I’m definitely a “you do you and I’ll do me” kind of person when it comes to birthing, feeding, and child raising. I suppose I err on the “crunchy” side of things: I had my babies at home (with licensed midwives) and I breastfed them forever.
But in many ways I’m not what you’d call crunchy at all: our kids eat all manner of junk food (you know, along with the good stuff), we couldn’t pull off the whole cloth diapering thing – oh, and my kids probably spend way too much time on screens.
To me, it’s all about balance, doing the best you can, and making choices that suit your own sensibilities and needs. However, there is one arena where I can get a little judgy, and that is when people make choices with absolutely no regard to science. Case in point: the popular trend of consuming your placenta after birth.
Women gobbling up their placentas (usually in encapsulated pill form) has been all the rage for a few years now. It was always a thing amongst the crunchy crowd, but it became even more popularized thanks to celebrity endorsements from folks like Hilary Duff, Tamera Mowry, Mayim Bialik, and Alicia Silverstone.
Proponents of placenta eating say that it’s the best thing for giving you a boost postpartum. They say that’s placentas are chock full of vitamins like B12 and iron that can help you heal after birth – and perhaps most importantly, they say consuming your placenta can help balance your hormones and ward off the baby blues and even postpartum depression.
The thing is – besides the fact that I personally am totally grossed out about the idea of eating my own organs, no matter how “good for me” they are – there is really no evidence that consuming your placenta does any of those things.
Scientists have studied this a few times already. For example, a study published in Women and Birth from 2018 found that women who consumed placenta pills were no less likely to experience the baby blues or postpartum depression symptoms than women who took placebos.
Although the study was on the small side (27 women were observed), the study researchers concluded that, “No robust differences in postpartum maternal mood, bonding, or fatigue were detected between the placenta and placebo groups.”
“This finding may be especially important for women considering maternal placentophagy as a ‘natural’ (i.e., non-pharmacological) means of preventing or treating blues/depression,” they added.
However, a more robust study was recently published in Journal of Obstetrics and Gynaecology Canada that gives more credence to the idea that placenta consumption really isn’t going to do a damn thing when it comes to your postpartum experience and mood regulation.
This study researchers spent a decade looking at the postpartum experience of 138 women, all of whom had a history of mood disorders. They were looking to see if consuming placenta had a positive effect on depression, B12 levels, energy, or breastfeeding success.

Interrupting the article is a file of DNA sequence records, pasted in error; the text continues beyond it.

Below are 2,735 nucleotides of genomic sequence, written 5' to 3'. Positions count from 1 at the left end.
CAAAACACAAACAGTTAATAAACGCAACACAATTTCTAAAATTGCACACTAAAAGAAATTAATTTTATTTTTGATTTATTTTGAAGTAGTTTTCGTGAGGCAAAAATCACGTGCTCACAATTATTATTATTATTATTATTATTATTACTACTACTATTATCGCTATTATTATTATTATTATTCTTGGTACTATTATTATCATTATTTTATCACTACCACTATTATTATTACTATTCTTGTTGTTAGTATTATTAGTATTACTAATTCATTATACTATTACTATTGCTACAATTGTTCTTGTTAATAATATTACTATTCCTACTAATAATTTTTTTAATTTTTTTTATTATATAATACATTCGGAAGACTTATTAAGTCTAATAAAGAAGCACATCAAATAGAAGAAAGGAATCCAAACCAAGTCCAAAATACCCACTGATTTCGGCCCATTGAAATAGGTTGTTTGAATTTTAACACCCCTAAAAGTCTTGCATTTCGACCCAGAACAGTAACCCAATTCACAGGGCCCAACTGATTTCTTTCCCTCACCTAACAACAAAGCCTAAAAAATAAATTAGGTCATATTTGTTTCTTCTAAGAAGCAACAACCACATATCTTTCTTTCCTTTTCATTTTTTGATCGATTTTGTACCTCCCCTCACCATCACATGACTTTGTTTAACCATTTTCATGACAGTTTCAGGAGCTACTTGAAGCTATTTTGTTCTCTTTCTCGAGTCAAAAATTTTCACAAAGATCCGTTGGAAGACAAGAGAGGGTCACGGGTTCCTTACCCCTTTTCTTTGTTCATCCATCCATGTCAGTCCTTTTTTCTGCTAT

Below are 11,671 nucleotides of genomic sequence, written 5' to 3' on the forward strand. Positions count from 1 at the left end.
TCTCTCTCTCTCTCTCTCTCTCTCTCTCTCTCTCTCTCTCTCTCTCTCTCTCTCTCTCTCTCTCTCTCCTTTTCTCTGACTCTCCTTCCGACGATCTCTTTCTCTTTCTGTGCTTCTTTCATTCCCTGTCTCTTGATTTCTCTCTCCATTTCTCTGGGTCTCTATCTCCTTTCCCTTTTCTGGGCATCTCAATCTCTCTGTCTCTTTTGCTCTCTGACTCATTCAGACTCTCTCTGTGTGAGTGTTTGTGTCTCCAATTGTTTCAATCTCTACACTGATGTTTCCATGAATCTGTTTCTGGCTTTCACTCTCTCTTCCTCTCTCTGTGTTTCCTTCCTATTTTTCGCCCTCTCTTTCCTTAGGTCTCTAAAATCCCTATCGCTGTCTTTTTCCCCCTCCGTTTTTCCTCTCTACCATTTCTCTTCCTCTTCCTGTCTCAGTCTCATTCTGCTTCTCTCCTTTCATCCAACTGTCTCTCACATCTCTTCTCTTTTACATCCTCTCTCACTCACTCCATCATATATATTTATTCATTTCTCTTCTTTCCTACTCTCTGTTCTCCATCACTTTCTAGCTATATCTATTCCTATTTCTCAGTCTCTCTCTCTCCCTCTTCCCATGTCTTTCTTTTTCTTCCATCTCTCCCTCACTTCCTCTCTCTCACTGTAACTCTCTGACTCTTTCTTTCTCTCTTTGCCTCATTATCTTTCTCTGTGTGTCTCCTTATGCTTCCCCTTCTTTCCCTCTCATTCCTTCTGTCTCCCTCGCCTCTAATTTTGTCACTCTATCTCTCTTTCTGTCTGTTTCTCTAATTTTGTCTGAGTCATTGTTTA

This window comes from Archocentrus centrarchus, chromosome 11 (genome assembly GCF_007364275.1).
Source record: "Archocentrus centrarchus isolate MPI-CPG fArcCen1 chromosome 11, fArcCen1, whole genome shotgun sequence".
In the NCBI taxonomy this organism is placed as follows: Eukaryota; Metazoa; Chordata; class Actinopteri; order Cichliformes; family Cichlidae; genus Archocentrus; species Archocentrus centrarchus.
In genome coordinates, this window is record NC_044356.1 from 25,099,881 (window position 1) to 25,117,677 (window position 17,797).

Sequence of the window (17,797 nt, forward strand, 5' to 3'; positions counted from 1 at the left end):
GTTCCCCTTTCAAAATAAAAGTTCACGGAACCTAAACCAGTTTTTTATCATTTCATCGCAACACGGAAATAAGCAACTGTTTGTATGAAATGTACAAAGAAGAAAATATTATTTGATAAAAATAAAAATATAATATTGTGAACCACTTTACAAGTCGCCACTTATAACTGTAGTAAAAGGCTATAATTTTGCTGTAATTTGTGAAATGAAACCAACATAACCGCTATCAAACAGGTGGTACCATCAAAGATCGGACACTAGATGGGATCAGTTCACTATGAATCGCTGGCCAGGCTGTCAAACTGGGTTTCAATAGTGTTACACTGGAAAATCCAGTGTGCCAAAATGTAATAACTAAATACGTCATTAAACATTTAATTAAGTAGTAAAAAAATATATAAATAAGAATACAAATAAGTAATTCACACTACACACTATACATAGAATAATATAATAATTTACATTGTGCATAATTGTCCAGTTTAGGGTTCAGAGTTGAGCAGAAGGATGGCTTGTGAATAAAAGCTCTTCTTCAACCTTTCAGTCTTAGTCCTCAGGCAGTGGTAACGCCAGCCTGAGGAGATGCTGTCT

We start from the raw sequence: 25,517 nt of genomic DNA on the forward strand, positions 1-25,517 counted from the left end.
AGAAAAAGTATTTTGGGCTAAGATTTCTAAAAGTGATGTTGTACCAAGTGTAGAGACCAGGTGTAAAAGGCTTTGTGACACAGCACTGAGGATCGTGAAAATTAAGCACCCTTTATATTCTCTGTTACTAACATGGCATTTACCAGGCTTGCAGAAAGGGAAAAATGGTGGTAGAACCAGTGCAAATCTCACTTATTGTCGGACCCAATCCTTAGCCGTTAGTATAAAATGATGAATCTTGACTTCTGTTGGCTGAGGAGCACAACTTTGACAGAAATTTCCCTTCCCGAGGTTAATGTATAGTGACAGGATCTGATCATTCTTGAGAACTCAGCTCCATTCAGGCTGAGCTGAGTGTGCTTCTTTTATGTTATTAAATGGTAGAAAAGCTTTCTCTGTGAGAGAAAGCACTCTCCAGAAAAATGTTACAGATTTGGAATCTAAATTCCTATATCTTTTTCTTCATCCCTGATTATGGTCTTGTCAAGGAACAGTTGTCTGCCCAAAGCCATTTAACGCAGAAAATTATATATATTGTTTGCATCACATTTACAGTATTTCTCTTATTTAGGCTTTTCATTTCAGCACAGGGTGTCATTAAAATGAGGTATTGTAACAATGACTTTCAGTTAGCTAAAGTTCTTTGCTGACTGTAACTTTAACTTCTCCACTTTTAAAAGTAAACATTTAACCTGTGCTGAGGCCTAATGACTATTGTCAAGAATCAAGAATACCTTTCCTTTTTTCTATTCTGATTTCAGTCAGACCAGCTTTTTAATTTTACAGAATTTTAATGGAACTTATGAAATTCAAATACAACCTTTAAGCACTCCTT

Their answer? A big, fat NOPE.
“When you ask women why they’re consuming their placenta, many will say that they think it will help improve their mood in the postpartum period,” lead researcher Jehannine Austin explained in a press release. “But there has been no research evidence showing that it really works, and our new study adds weight to this idea.”
What’s more, the researchers warn that there may be some dangers inherent in consuming placentas. You may recall a 2017 safety warning issued by the CDC after a baby contracted a bacterial infection from his mother who had consumed her placenta. Last year, Health Canada issued a similar safety warning, as reported by CBC News.
Think about it: there is no regulation out there for how placentas are prepped and handled before consumption, and no health agencies are regulating the folks who turn your placenta into pills. You really have no idea if you are going to be introducing a virus or bacteria into your body and passing this along to your baby.
Jehannine Austin and her research team concur. “Given the health risks associated with consuming your placenta, and the absence of detectable benefits, we strongly recommend women do not, and instead look to other mental wellness resources,” said Austin.
BINGO. Women should not be relying on placenta pills to cure PPD. There is no evidence that they work, and if women think they do, they may delay getting actual treatment for the disorder.
Look, I totally get why moms are looking for ways to feel more resilient after having a baby. And postpartum mood disorders should be taken with utmost seriousness. But looking for an easy fix like a placenta pill is not where it’s at (not to mention the potential dangers to yourself or your baby of consuming them).
What postpartum women need are caring, attentive, and accessible support systems in place so that they receive good nutrition, help with their babies, breastfeeding support, and mental health support. It’s awful that our country does not support postpartum moms adequately in those arenas. But that still doesn’t mean that we should turn to junk science to solve our problems.
If you are suffering from PPD, please don’t pop a placenta pill. Make an appointment with your doctor or a licensed therapist. Get evidenced-based treatment. Take meds if you need them. Your mental health is that important, and you deserve to feel strong and well.